Tips on Fishing Man-made Ponds for Catfish

Tips on Fishing Man-made Ponds for Catfish
Man-made catfish ponds can provide a quick introduction to the sport. These spots are well-stocked with catfish, making it easier to land a fish than in the wild. Although the ponds are designed to let novice anglers catch catfish, getting a good strike is not guaranteed. Understanding a few basics about catfish fishing will help you have the most success at a man-made pond.

Feeding Technique

Catfish in man-made ponds are typically fed by the pond owners. This can alter their feeding habits, getting the cats used to coming to the surface to eat floating food pellets. The Texas Agricultural Extension Service recommends that you adjust your fishing habits accordingly and suspend your bait 1 to 1 1/2 feet below the surface. If you can, fish while the cats are being fed to improve your odds.

Proper Baits

Man-made catfish ponds are carefully controlled ecosystems stocked with a chosen array of fish. Introducing unwanted species can unbalance the ecosystem or introduce diseases to the pond. The Texas Agricultural Extension Service recommends fishing man-made ponds with shrimp, crayfish, cut bait, dough or stink baits, earthworms or catalpa worms. Do not fish with minnows or sunfish, because you may inadvertently introduce these species or spread a disease to the pond.


Man-made ponds are typically small, making it easy to find where the cats are lurking. Game & Fish magazine says catfish like the deeper areas of ponds, particularly during the heat of summer and cold of winter. Fish for cats near the mouth of the creek feeding the pond, on the outside edges of stands of aquatic vegetation and near submerged obstacles such as logs and rock piles.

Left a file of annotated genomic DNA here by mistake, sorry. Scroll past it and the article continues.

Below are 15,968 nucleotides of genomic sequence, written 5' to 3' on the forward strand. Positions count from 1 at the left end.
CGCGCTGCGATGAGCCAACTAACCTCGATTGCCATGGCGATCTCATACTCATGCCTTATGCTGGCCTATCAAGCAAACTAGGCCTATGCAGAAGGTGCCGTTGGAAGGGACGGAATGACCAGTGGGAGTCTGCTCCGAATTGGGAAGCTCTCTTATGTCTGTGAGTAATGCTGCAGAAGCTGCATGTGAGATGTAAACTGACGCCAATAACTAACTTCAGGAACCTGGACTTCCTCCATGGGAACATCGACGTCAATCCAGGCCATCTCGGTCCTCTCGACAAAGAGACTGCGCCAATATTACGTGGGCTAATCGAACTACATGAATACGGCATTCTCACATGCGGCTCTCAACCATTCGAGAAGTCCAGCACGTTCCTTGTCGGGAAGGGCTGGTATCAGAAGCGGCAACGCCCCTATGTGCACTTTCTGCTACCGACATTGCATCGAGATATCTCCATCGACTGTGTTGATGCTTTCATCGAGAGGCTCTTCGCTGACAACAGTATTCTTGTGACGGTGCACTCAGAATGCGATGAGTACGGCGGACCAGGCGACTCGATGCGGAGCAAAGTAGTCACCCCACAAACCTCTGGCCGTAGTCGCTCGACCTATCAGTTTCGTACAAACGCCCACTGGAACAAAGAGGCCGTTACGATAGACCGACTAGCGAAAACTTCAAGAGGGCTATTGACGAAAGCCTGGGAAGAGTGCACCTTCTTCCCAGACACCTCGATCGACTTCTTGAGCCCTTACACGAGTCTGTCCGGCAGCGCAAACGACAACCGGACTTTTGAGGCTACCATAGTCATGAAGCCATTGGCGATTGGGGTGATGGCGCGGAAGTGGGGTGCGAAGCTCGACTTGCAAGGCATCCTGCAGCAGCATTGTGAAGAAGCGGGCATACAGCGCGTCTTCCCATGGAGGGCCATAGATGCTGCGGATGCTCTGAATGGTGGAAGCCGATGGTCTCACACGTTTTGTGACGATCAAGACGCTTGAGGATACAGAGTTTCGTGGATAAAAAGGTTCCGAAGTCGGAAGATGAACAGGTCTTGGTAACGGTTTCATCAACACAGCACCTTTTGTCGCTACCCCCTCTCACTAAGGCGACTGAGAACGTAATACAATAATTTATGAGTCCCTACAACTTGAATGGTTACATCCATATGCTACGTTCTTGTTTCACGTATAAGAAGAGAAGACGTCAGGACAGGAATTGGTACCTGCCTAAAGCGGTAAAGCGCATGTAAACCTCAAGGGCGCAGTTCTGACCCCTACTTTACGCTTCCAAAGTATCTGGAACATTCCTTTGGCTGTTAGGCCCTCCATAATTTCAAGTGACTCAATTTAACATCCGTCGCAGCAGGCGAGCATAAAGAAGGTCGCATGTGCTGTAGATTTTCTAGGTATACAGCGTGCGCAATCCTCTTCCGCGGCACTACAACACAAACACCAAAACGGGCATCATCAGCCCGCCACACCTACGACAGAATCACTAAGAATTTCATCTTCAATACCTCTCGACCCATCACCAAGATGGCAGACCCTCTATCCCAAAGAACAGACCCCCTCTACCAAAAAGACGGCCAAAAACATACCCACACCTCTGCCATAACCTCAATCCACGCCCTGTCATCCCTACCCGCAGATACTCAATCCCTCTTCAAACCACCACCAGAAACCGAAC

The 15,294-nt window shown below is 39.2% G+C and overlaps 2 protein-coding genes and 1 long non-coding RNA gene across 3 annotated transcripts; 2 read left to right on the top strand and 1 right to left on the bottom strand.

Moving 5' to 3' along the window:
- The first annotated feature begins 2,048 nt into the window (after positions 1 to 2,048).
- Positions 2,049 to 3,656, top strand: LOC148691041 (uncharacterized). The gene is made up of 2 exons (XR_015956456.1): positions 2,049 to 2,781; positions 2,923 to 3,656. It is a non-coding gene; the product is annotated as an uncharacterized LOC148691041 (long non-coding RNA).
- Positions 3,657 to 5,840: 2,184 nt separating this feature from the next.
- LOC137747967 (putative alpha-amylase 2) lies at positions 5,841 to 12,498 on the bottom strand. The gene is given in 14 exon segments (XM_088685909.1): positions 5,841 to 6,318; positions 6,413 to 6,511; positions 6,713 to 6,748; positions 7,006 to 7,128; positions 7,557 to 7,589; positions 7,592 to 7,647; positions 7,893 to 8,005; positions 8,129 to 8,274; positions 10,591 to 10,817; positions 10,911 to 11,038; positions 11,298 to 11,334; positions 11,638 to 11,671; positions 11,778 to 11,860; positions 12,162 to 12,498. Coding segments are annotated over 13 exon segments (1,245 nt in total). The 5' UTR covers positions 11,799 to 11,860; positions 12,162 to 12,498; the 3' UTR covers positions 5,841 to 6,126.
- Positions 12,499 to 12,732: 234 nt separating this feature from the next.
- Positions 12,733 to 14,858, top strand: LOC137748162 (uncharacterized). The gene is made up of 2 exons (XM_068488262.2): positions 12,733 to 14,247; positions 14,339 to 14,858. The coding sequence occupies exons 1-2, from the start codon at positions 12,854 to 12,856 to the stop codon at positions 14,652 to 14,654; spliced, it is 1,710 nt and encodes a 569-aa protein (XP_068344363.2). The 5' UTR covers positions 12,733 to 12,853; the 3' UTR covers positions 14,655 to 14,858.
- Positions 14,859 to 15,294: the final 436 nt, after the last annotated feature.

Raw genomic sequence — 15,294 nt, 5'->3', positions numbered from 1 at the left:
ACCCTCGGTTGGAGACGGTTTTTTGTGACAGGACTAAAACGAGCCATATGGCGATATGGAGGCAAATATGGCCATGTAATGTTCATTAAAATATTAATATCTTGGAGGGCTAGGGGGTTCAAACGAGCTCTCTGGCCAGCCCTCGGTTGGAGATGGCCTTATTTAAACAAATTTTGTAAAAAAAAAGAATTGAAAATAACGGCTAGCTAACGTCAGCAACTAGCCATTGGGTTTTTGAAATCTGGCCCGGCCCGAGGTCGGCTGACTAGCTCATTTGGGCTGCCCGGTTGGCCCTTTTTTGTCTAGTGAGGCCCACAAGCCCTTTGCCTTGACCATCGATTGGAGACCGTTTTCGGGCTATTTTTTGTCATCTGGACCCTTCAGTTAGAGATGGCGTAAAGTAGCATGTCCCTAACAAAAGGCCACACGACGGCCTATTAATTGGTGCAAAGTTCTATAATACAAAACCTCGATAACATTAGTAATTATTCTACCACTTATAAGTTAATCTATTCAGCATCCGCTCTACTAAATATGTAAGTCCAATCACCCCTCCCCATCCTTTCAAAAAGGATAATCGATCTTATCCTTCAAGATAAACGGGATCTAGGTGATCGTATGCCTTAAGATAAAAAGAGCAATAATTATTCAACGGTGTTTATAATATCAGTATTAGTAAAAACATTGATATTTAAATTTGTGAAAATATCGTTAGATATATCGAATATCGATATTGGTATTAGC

Gear Tips

The type of rod and the tackle you use play a big role in determining your success in catching cats. When you cast from the shore on a man-made pond, use a rod 7 feet or longer. Game & Fish magazine says a long rod will allow you to cast farther, more easily manipulate your rig around obstacles and control your bait more effectively. It will also assist you in setting your hook and give you more fighting power.

Make sure that your hook is sharp. Game & Fish says a sharp hook should dig in when you run it over a fingernail. Bait it with the barb exposed to make it easier to set.

Article Written By Isaiah David

Isaiah David is a freelance writer and musician living in Portland, Ore. He has over five years experience as a professional writer and has been published on various online outlets. He holds a degree in creative writing from the University of Michigan.

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